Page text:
The Council of Constance is the 15th-century ecumenical council recognized by the Catholic Church, held from 1414 to 1418 in the Bishopric of Constance. The council ended the Western Schism by deposing or accepting the resignation of the remaining papal claimants and by electing Pope Martin V.
Pope Martin V, born OttoColonna, was Pope from 11 November 1417 to his death in 1431. His election effectively ended the Western Schism (1378–1417).
Pierre d'Ailly was a French theologian, astrologer, and cardinal of the Roman Catholic Church.
A papal renunciation occurs when the reigning pope of the Catholic Church voluntarily steps down from his position. As the reign of the pope has conventionally been from election until death, papal renunciation is an uncommon event. Before the 21st century, only five popes unambiguously resigned with historical certainty, all between the 10th and 15th centuries. Additionally, there are disputed claims of four popes having resigned, dating from the 3rd to the 11th centuries; a fifth disputed case may have involved an antipope.
Habemus papam is the announcement traditionally given by the Protodeacon of the College of Cardinals or by the senior cardinal deacon participating in the papal conclave, in Latin, upon the election of a new pope of the Catholic Church.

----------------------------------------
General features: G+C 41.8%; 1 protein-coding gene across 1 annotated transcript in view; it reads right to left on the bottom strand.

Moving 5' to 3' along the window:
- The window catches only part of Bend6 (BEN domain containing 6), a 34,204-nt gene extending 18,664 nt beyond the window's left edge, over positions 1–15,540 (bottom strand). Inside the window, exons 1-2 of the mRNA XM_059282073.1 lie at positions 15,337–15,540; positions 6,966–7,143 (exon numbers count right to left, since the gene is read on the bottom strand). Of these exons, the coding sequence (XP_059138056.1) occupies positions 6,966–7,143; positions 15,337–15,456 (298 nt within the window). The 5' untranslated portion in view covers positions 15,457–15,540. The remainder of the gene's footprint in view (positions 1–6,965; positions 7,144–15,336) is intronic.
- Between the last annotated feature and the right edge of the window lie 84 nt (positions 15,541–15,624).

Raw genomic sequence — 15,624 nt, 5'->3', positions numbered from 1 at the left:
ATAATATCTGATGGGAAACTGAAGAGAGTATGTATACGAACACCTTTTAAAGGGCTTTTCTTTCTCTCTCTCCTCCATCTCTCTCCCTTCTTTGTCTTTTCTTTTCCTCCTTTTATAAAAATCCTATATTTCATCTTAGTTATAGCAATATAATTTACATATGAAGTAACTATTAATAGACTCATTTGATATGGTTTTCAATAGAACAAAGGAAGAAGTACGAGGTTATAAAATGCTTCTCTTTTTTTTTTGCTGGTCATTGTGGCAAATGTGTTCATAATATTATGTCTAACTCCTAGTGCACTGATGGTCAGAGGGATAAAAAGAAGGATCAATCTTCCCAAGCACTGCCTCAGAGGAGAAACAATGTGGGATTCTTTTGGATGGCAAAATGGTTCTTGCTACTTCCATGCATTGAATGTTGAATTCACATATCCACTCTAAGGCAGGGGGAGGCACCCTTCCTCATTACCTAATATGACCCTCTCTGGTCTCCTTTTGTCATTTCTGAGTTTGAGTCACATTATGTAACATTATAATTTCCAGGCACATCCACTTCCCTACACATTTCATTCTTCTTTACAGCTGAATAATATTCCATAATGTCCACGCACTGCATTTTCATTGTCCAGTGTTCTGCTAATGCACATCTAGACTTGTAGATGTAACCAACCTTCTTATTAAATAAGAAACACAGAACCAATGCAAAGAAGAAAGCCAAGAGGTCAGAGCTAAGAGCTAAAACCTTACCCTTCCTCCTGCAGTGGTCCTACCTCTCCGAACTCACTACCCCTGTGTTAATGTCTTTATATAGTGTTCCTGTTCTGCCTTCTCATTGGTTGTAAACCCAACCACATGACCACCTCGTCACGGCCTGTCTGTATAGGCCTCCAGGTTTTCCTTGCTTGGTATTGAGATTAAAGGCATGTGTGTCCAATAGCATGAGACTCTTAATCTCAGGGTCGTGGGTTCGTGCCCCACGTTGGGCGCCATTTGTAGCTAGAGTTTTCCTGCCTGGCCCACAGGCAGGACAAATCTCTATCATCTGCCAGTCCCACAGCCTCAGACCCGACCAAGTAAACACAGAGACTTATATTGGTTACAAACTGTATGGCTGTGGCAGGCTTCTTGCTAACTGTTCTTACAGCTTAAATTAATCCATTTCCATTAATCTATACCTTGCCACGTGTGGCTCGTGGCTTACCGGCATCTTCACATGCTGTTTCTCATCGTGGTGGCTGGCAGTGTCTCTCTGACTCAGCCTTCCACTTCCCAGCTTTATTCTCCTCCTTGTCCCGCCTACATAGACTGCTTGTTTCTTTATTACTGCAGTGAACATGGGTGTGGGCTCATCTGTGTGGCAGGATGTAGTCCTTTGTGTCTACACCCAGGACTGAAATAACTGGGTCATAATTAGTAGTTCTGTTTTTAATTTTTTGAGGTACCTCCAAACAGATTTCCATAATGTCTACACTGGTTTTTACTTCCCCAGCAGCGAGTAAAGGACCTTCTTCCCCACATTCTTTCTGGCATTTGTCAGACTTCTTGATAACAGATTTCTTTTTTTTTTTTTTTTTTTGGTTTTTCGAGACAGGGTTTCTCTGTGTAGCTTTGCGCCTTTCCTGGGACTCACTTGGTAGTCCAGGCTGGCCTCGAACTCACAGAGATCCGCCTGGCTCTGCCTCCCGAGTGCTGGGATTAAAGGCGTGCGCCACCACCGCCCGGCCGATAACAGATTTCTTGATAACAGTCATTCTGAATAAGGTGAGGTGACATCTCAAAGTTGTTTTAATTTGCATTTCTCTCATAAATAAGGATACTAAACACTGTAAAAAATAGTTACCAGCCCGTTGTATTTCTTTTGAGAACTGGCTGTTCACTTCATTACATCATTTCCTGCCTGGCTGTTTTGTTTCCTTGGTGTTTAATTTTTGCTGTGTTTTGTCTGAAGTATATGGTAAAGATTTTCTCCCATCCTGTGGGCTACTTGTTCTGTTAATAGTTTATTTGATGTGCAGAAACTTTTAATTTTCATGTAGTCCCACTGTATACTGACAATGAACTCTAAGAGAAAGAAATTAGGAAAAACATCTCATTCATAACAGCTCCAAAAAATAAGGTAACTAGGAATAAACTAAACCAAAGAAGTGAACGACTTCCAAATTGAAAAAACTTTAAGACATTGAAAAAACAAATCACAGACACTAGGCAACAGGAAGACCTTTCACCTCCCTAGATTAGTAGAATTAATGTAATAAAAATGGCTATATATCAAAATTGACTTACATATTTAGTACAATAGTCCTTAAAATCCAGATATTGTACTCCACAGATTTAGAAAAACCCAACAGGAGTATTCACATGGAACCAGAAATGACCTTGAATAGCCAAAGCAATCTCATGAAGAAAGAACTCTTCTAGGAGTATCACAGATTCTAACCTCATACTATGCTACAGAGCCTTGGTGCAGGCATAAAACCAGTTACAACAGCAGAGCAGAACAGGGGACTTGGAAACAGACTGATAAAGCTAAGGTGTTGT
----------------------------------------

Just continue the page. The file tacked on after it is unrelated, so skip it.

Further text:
The history of the papacy, the office held by the pope as head of the Catholic Church, according to Catholic doctrine, spans from the time of Peter to the present day.
Guy de Malsec was a French bishop and cardinal. He was born at the family's fief at Malsec (Maillesec), in the diocese of Tulle. He had two sisters, Berauda and Agnes, who both became nuns at the Monastery of Pruliano (Pruilly) in the diocese of Carcassone, and two nieces Heliota and Florence, who became nuns at the Monastery of S. Prassede in Avignon. He was a nephew of Pope Gregory XI, or perhaps a more distant relative. He was also a nephew of Pope Innocent VI. Guy was baptized in the church of S. Privatus, some 30 km southeast of Tulle. He played a part in the election of Benedict XIII of the Avignon Obedience in 1394, in his status as second most senior cardinal. He played an even more prominent role in Benedict's repudiation and deposition. Guy de Malsec was sometimes referred to as the 'Cardinal of Poitiers' (Pictavensis) or the 'Cardinal of Palestrina' (Penestrinus).
Blessed Giovanni Dominici was an Italian Roman Catholic prelate and professed member from the Order of Preachers who became a cardinal. His ideas had a profound influence on the art of Fra Angelico who entered the order through him. But he once encountered difficulties becoming a friar due to a speech impediment that his superiors believed would rule him ineligible for both profession and the priesthood. Dominici became a noted theologian and preacher and was tireless in establishing monasteries and convents in cities such as Fiesole and Lucca.